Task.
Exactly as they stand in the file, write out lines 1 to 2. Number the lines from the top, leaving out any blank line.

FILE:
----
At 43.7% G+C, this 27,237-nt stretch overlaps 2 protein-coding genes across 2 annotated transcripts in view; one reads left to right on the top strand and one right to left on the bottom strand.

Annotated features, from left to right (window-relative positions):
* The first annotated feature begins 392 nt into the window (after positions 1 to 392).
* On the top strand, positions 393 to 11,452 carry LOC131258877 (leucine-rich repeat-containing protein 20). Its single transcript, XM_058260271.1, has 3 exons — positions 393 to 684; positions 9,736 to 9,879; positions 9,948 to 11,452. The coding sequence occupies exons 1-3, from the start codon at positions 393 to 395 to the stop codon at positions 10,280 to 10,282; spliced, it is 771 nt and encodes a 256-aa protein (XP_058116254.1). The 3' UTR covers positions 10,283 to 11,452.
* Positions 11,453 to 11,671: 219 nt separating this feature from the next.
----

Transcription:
At 43.7% G+C, this 27,237-nt stretch overlaps 2 protein-coding genes across 2 annotated transcripts in view; one reads left to right on the top strand and one right to left on the bottom strand.

Annotated features, from left to right (window-relative positions):